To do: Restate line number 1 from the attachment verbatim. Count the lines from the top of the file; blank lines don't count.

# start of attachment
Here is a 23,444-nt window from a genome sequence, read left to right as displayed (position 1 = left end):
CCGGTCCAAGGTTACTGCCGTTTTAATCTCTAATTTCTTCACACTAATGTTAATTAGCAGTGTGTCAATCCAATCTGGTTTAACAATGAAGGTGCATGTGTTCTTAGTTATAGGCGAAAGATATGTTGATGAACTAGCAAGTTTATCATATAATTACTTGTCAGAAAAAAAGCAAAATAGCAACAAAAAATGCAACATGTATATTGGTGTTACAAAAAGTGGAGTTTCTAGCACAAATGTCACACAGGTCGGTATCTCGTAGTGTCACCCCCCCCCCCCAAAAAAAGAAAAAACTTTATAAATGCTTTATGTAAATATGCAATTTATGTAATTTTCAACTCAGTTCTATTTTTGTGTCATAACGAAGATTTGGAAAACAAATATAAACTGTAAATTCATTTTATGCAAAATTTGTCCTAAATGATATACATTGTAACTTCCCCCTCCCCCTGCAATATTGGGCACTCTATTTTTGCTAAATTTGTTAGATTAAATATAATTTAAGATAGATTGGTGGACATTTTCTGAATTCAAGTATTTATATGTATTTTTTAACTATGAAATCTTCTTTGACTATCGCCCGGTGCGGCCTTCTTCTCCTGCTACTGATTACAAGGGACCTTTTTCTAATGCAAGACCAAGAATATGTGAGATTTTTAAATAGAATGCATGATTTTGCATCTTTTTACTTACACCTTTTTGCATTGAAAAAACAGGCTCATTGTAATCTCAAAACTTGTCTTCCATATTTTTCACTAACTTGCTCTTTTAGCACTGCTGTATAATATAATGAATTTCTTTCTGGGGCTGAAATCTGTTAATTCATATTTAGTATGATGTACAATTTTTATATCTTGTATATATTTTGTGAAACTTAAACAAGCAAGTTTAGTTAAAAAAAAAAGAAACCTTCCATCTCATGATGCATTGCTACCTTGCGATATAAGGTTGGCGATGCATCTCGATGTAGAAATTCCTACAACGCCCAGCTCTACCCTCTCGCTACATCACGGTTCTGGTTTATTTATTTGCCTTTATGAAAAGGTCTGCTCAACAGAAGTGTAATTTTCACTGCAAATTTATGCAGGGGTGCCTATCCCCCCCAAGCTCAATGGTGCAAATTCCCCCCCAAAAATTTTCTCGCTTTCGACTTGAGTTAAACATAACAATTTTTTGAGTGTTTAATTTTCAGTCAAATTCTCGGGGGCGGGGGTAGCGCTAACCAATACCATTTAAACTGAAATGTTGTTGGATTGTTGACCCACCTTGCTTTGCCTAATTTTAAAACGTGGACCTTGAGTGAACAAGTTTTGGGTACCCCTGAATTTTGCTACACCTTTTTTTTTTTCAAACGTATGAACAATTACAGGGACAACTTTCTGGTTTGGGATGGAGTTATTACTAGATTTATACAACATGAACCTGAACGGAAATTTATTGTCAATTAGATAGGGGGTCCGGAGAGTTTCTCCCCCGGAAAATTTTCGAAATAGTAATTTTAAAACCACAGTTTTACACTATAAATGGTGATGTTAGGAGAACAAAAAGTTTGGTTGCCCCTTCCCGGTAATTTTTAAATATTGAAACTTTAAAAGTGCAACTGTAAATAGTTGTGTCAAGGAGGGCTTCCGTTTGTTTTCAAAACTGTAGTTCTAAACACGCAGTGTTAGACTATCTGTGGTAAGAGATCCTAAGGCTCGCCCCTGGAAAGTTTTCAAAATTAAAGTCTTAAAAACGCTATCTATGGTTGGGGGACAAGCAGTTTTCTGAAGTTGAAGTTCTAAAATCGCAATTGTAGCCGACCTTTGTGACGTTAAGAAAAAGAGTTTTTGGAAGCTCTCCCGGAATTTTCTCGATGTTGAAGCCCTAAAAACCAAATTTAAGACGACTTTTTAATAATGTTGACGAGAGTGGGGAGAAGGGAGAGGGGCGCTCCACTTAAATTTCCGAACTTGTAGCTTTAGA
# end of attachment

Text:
Here is a 23,444-nt window from a genome sequence, read left to right as displayed (position 1 = left end):